Fuzzy Logic Essentials

Fuzzy Logic Essentials

Copyright: © 2015 |Pages: 41
DOI: 10.4018/978-1-4666-8705-9.ch007
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Abstract

This chapter presents the mathematical formulation of the fuzzy logic essentials and sets and serves as a useful background for entering the mathematical expression of the knowledge representation in the fuzzy world. Particular examples and application spaces are explored for an integrated presentation of the facets of fuzziness, both from a theoretical and practical contemplation. This knowledge could assist the comprehension of the mathematical typology and terminology of the fuzzy concepts, leading to the fuzzy inference process that it is examined in the next chapter.
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Introduction

At the early stage of the fuzzy logic (FL) history it became clear that there is an intimate relationship between FL and many-valued logic. In parallel, soon it became obvious that FL, quite naturally, could be placed within the language of many-valued logic (Gottwald, 1979). FL (and fuzzy set theory) is composed of an organized body of mathematical tools, particularly well-suited for handling incomplete information, uncertainty, the unsharpness of classes of objects or situations, or the gradualness of preference profiles, in a flexible way. It offers a unifying framework for modeling various types of information, ranging from precise numerical, interval-valued data, to symbolic and linguistic knowledge, with a stress on semantics rather than syntax (Dubois & Prade, 2000).

FL is all about the relative importance of precision, that is, the importance to be exactly right when a rough answer will do. Two relevant famous quotations, from A. Einstein and L. Zadeh (“Law of Incompatibility”), respectively, stress this perspective:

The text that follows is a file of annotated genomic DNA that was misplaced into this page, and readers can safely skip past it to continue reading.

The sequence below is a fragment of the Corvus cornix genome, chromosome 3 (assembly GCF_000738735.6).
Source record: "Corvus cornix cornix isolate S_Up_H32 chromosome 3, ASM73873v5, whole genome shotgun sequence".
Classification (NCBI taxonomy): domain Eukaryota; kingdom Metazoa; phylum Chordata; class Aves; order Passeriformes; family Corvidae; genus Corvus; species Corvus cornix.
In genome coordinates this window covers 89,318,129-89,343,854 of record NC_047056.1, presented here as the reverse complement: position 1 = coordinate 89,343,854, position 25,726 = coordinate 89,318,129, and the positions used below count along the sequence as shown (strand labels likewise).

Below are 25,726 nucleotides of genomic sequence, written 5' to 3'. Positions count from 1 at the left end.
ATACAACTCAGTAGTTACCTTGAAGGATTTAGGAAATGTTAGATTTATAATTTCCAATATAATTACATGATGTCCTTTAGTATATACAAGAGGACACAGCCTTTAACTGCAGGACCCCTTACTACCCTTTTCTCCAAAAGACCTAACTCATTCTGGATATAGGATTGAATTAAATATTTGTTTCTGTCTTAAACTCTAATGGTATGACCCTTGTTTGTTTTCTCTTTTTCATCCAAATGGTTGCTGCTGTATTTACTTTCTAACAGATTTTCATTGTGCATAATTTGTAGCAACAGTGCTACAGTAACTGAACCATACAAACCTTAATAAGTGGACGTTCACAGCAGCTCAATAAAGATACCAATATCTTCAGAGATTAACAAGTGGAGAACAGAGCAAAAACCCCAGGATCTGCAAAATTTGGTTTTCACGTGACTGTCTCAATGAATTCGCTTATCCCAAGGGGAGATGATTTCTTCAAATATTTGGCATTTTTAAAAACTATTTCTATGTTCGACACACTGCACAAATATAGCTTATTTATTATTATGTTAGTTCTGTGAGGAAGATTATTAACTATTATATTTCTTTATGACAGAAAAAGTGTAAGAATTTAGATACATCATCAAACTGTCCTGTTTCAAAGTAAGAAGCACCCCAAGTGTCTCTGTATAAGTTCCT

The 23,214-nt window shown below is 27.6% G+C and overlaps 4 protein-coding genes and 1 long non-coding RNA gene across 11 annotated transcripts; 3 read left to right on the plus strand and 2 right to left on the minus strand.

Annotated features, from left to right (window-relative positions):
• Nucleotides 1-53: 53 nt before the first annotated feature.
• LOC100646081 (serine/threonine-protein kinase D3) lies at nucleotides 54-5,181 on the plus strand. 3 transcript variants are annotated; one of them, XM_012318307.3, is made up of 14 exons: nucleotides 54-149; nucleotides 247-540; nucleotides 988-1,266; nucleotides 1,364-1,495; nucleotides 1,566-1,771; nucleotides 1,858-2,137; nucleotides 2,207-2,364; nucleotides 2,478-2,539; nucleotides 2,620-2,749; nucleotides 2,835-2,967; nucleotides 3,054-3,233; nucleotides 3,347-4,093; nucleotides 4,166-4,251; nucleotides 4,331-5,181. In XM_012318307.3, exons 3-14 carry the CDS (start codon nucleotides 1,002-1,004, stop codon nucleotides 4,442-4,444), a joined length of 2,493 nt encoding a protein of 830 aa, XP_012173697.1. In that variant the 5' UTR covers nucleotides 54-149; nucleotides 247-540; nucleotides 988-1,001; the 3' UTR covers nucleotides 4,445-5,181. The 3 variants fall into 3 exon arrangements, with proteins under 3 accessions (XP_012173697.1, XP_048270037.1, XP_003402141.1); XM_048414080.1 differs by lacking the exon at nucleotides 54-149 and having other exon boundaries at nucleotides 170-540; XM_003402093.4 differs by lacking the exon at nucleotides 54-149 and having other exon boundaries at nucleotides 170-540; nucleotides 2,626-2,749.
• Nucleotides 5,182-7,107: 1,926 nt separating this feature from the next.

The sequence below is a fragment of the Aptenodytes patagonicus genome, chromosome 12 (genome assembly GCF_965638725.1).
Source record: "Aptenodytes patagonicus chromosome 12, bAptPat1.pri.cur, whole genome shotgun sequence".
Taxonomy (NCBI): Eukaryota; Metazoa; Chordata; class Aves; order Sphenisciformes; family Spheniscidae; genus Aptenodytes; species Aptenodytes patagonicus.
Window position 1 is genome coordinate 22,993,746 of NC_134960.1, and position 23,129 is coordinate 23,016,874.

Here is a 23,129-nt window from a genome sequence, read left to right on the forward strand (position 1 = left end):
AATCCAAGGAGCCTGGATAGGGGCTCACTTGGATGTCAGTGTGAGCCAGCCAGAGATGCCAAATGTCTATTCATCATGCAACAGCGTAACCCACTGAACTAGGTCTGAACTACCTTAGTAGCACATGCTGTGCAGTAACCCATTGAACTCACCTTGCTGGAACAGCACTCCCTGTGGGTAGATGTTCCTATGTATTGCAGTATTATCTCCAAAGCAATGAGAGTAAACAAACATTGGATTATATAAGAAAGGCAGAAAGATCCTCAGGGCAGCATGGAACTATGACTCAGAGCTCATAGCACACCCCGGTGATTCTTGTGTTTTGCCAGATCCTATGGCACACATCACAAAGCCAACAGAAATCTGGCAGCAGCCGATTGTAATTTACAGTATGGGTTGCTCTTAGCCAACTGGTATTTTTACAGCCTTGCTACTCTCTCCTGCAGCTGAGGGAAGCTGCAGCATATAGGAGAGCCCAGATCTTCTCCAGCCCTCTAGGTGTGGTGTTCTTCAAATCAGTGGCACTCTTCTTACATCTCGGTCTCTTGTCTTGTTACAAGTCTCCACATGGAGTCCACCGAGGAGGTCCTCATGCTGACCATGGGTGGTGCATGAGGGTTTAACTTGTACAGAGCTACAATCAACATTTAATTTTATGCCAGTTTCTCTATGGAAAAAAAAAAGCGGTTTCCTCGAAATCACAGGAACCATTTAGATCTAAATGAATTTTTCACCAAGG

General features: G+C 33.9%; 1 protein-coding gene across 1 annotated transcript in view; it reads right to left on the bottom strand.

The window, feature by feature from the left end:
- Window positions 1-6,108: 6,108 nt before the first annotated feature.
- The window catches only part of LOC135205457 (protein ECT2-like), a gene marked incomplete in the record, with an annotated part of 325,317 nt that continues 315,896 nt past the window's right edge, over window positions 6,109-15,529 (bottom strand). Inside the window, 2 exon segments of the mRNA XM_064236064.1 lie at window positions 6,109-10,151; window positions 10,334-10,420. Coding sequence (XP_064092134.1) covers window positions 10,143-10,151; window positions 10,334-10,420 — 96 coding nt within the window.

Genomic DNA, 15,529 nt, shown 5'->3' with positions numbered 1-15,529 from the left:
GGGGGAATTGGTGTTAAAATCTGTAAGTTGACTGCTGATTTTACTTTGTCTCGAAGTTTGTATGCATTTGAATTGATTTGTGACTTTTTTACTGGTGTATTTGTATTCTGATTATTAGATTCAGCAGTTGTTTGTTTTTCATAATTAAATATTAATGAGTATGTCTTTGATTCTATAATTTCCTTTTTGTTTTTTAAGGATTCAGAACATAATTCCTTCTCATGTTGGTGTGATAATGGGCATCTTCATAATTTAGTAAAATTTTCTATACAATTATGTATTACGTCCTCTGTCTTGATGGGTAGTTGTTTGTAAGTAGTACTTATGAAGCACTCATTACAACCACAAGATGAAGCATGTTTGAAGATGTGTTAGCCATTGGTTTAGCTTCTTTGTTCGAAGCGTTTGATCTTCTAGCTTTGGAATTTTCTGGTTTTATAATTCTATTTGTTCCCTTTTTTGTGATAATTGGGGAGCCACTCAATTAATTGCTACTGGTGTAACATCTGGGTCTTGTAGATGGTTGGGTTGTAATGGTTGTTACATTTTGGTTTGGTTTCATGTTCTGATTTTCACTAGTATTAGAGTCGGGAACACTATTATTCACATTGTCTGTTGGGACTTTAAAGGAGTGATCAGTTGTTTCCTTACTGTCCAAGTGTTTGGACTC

So far, as the law of mathematics refer to reality, they are not certain. And so far, as they are certain, they do not refer to reality. (Einstein, 1954, p. 83)

As complexity rises, precise statement lose meaning and meaningful statements lose precision. (L. Zadeh in McNeill & Freiberger, 1993, p. 43)

In fact, FL does a good job of treading off between significance and precision, something that humans have been managing for a very long time. FL is conceptually easy to understand; it is natural and flexible; it is tolerant of imprecise data; can model nonlinear function of arbitrary complexity; can built on top of the experience of experts, letting, at the same time, to rely on experience of people who already understand the system. FL can be blended with conventional control techniques, augmenting and simplifying the implementation of conventional control methods. FL is based on natural language, which is used by ordinary people on a daily basis and which is convenient and efficient. Apparently, the basis for FL is the basis for human communication; hence, FL is easy to use.

Overall, FL plays an important role in the information science and engineering, as it bridges the gap between human and computers, through a major contribution to data and knowledge representation. Due to the nature of the FL, the latter could be extended to the field of social sciences and humanities, placing the field of FL as an environment that could provide complete and uniquely optimal means for solving problems and managing the uncertainty usually met in the analyzed data associated with problems examined in these areas (e.g., modeling human interaction in the blended-learning settings via the analysis of online learning data).

This chapter is meant to provide an overview of the main components of FL in their mathematical representation, setting the corresponding typology for embracing fuzziness (the degree of precision) in the modeling processes of real-world systems. Indicative examples of FL applications are further employed, to facilitate the comprehension of the introduced mathematical concepts and ideas.

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